No, I am definitely not using hyperbole. Just look at this banana:

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I rest my case. 

One of my great Israeli adventures so far is venturing to pirot v’yerakot (fruit and vegetable) stands, selecting a few things I’m unfamiliar with, taking them home, putting them in my mouth, and consulting google to learn what I’m eating.

Last week I shared my encounter with prickly pears. This week, I mystery grabbed these:

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Turns out this is what a passionfruit looks like! I had only ever had passionfruit as part of a juice or smoothie – not on its own. You can eat it by scooping out the insides with a spoon (don’t lose the precious juice!). The outside shell is hard and relatively easy to separate the fruit from:

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Salatim (salads) are also a great part of Israeli cuisine. Salatim doesn’t refer to simply the mix of lettuce that we Americans refer to as salad. In Israel, salatim refers to a wide array of appetizer-like spreads, dips, pickled vegetables, and overall deliciousness. Nearly every Supersal (a large grocery store chain), mikolets (smaller grocery stores – almost like convenient stores), and small specialty shops (cheese, meat, bread, etc.) sells a selection of salatim that you can buy in various sizes. This week, I picked up a few salatim to try:

Matbuha (a spicy tomato dip, also sometimes called Turkish Salad):

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Eggplant with tahini:

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And I am now on my first second third tub of hummus (also considered a type of salatim). In defense of my hummus consumption, however, I will point out that one entire tub was consumed by Shabbat guests on Friday night. I had a group over for Shabbat dinner where I got to break out my kiddush fountain (you pour wine from the main kiddush cup into the ‘fountain’ which distributes the wine into several smaller cups):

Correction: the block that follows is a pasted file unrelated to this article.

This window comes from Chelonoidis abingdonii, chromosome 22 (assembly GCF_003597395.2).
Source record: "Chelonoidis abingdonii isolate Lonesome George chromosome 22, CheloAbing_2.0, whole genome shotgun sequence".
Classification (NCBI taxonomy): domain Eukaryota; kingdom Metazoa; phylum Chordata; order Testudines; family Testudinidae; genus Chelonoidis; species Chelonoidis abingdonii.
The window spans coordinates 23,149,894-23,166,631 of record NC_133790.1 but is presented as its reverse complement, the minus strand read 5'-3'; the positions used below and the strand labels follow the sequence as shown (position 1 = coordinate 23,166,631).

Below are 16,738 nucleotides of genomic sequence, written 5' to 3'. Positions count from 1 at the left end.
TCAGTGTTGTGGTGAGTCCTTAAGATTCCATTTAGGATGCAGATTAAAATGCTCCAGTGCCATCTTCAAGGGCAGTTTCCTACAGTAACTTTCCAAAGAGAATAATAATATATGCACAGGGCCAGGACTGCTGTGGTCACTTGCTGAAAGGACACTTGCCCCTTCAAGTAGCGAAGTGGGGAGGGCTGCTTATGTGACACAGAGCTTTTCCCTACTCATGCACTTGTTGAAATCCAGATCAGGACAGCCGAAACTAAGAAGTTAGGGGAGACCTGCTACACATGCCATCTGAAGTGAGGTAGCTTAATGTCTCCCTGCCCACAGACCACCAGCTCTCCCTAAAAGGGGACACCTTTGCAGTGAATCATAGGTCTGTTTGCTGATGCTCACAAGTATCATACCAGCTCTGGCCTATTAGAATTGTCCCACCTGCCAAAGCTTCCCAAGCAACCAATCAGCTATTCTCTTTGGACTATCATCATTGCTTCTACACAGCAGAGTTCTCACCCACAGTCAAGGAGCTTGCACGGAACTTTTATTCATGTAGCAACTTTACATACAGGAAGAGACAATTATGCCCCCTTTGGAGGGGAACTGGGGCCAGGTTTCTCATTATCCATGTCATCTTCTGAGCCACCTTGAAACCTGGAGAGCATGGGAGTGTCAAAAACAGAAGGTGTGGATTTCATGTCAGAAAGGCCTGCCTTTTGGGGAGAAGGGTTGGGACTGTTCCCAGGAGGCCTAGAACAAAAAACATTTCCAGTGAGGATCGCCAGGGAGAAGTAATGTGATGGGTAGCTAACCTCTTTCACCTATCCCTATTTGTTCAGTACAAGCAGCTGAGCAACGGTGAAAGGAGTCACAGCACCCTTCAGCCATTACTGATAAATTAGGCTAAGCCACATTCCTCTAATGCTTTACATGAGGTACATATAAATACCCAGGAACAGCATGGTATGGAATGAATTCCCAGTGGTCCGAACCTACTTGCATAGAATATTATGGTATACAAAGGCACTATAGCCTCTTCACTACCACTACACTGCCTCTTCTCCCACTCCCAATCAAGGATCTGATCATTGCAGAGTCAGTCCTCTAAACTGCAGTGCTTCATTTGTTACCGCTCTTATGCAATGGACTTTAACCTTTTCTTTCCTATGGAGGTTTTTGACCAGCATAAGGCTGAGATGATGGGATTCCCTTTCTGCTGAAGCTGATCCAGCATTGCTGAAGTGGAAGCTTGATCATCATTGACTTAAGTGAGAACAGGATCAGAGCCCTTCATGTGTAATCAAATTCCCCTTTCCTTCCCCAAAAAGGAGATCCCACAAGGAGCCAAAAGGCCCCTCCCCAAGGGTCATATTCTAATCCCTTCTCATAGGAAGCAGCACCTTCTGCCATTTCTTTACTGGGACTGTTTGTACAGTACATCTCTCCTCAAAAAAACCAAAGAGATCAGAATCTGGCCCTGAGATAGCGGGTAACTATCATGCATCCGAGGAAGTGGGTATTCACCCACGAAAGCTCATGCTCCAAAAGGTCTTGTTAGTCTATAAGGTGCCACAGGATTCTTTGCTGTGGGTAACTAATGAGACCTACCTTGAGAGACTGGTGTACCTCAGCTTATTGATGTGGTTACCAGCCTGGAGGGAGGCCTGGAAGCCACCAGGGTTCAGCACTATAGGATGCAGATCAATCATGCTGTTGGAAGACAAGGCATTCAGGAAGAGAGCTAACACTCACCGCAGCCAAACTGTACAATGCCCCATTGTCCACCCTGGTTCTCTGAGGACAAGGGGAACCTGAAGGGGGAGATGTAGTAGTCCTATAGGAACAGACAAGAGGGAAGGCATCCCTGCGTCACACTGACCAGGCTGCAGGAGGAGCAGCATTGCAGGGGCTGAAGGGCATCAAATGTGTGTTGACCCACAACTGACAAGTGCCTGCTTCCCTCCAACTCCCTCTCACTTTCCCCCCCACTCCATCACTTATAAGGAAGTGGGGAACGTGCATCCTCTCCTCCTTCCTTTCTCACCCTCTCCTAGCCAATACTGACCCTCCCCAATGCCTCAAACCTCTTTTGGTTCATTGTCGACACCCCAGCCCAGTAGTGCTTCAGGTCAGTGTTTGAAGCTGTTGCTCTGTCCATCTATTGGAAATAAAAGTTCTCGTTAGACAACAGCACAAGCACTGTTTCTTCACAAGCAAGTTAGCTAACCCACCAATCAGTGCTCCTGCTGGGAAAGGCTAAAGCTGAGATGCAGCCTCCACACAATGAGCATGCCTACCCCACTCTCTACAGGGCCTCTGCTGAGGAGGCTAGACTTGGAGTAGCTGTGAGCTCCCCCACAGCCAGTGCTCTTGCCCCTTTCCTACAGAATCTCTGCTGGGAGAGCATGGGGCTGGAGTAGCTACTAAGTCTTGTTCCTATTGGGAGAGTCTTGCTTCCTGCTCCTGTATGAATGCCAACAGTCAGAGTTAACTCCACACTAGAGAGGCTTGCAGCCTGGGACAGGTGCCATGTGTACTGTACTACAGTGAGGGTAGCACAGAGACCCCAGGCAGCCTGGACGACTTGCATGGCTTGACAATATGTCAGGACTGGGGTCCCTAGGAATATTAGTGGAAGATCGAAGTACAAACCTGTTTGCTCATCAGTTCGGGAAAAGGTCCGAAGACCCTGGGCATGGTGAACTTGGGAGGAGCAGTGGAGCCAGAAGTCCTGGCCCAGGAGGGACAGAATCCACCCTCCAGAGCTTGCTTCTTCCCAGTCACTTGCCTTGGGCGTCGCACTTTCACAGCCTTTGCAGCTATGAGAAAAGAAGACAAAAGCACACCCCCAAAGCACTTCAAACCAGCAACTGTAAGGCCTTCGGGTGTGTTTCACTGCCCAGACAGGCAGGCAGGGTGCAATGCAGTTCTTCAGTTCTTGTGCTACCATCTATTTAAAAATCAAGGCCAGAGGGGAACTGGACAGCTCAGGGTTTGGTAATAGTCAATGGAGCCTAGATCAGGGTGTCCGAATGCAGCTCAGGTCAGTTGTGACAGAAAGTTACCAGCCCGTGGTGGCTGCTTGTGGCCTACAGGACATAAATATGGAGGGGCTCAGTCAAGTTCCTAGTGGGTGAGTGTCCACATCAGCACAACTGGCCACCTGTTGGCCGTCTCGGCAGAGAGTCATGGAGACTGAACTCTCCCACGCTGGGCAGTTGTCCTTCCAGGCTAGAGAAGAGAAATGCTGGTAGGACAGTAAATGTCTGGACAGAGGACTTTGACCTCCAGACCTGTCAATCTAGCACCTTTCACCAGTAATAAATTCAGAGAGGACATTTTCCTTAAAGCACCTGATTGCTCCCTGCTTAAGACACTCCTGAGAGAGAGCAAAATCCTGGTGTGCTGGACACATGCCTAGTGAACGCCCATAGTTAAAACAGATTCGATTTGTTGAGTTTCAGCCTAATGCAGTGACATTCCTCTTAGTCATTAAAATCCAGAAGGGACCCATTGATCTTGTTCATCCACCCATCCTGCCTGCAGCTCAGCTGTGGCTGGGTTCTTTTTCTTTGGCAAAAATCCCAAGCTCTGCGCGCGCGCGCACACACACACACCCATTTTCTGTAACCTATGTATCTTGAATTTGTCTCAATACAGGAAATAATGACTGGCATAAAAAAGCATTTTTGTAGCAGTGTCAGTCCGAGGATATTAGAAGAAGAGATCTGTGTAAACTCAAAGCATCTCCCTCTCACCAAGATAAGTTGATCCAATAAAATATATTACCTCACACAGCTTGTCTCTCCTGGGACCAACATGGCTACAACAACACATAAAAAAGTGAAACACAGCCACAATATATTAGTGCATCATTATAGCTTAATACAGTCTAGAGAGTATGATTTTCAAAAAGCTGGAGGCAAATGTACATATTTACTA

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And purchased challot from the popular Jerusalem bakery, Marzipan:

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Also before Shabbat, I popped into a shop near my apartment that sells prepared meats, salatim, and side dishes. Observant families don’t cook on Shabbat, which requires a lot of preparation in advance for the weekly holiday. As a result, it’s common for many families to buy some prepared food to lighten the amount of preparation that’s required.

When I say prepared food, I’m not talking frozen meals or processed faux-meats. There are freshly cooked meats, vegetables, appetizers, and soups. I decided to buy a mystery foil-wrapped cylinder because for once in my life I don’t have to worry about what sort of meat could be inside (halleluyah for kosher everywhere!!).

When I got home, I opened up the foil and discovered this:

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It was some sort of phyllo dough encased ground meat/potato/onion dish. I cooked it in the oven for about 30 minutes and this is what came out inside…

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Yum! I had it with some very delicious (and long) green beans as well as the aforementioned salatim.

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And…what is more appropriate to close out my Israel food rave than Tim Tams?